Issues in the Law Applicable to State Contracts
The globalization of commercial activities has stimulated the flow of business across national boundaries. A substantial part of these business relations involves foreign private parties and governments. Governments of economically developing countries are especially involved in these transactions because in most of these countries active State participation in foreign trade and investment is considered an essential part of national economic policy. This trend is facilitated by moves toward the creation of a New International Economic Order, 1 by virtue of which States play an active and dominant role in the control of their resources and the regulation of multinational corporations operating in their territories.
Contracts between States, or State agencies, and foreign private parties are called State contracts so as to underscore the fact that a State party is involved in the transaction. 2 State contracts vary from the old-type concession agreements to more recent types, such as joint ventures, turnkey projects, technology transfer agreements, and management agreements.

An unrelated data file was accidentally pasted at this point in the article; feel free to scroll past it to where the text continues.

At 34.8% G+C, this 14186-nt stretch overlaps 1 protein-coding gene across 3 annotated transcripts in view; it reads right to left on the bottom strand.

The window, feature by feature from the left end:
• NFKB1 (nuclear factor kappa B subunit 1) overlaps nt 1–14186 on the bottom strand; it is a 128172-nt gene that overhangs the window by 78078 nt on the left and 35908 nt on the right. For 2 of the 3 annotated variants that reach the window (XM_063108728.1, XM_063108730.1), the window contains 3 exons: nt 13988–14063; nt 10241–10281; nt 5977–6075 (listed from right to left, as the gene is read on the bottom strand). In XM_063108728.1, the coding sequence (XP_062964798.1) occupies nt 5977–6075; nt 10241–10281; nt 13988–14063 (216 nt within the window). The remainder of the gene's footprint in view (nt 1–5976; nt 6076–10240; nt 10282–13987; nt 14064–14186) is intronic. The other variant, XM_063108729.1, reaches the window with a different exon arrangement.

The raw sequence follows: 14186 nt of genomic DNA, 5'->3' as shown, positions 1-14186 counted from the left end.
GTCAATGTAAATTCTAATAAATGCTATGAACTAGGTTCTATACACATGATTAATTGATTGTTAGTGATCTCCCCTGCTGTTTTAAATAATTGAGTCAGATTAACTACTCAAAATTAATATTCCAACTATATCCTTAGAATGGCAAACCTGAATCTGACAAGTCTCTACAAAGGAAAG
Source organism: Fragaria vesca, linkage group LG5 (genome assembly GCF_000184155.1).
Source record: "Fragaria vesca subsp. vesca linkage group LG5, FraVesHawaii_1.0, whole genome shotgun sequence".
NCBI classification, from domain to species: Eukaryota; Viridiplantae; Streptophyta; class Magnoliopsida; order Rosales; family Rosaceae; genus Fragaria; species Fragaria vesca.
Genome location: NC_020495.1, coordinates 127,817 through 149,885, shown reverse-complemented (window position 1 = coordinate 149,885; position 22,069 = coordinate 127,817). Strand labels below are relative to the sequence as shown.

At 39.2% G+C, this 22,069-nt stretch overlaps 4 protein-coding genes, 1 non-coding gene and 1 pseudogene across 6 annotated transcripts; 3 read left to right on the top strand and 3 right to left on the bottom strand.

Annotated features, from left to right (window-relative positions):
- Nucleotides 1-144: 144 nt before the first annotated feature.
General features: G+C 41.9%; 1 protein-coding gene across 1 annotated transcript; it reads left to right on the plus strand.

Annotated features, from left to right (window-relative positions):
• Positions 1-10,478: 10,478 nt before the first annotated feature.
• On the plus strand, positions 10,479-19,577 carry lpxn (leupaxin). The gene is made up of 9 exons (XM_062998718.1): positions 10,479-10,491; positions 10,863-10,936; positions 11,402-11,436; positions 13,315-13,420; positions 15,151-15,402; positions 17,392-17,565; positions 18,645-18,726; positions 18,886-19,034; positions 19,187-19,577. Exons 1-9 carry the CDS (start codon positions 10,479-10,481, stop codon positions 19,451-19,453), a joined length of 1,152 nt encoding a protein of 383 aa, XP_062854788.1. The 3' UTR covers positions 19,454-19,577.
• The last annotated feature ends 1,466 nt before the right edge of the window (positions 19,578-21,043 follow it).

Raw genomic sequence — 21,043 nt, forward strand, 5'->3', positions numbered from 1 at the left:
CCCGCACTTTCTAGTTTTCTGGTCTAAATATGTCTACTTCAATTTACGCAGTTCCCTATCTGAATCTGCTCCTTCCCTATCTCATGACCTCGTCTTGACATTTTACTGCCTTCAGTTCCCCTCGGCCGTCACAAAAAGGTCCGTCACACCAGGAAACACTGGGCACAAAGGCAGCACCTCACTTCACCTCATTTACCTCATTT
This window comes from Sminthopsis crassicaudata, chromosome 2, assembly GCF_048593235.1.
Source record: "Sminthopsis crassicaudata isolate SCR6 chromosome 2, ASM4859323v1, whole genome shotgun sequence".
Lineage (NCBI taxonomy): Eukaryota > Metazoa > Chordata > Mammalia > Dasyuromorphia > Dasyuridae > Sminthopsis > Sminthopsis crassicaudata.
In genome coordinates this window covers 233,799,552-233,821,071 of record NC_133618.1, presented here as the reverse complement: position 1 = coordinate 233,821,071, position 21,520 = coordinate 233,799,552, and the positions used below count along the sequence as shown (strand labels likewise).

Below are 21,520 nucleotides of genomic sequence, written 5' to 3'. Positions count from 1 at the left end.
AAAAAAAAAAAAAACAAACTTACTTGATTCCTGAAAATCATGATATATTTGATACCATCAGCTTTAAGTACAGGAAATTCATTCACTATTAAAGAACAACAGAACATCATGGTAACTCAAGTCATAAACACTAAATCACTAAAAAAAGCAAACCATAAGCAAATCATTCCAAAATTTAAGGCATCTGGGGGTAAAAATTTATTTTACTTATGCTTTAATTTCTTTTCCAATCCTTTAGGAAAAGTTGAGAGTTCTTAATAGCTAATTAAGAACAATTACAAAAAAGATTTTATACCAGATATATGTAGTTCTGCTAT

Providing a suitable conflict resolution machinery in State contracts could pose considerable problems. While the private party may not have confidence in the impartiality of the court of the State party, State parties are in most cases reluctant to submit disputes between them and foreign nationals to the municipal courts of another country. In these kinds of situations "arbitration imposes itself for a lack of an acceptable alternative." 3 The arbitration of State contract disputes is on the increase, 4 and there is a proliferation of investment agreements providing for arbitration of disputes under the auspices of the International Centre for the Settlement of Investment Disputes. 5
This chapter examines some of the legal issues that arise in connection with the law applicable to the merits of State contract disputes. It focuses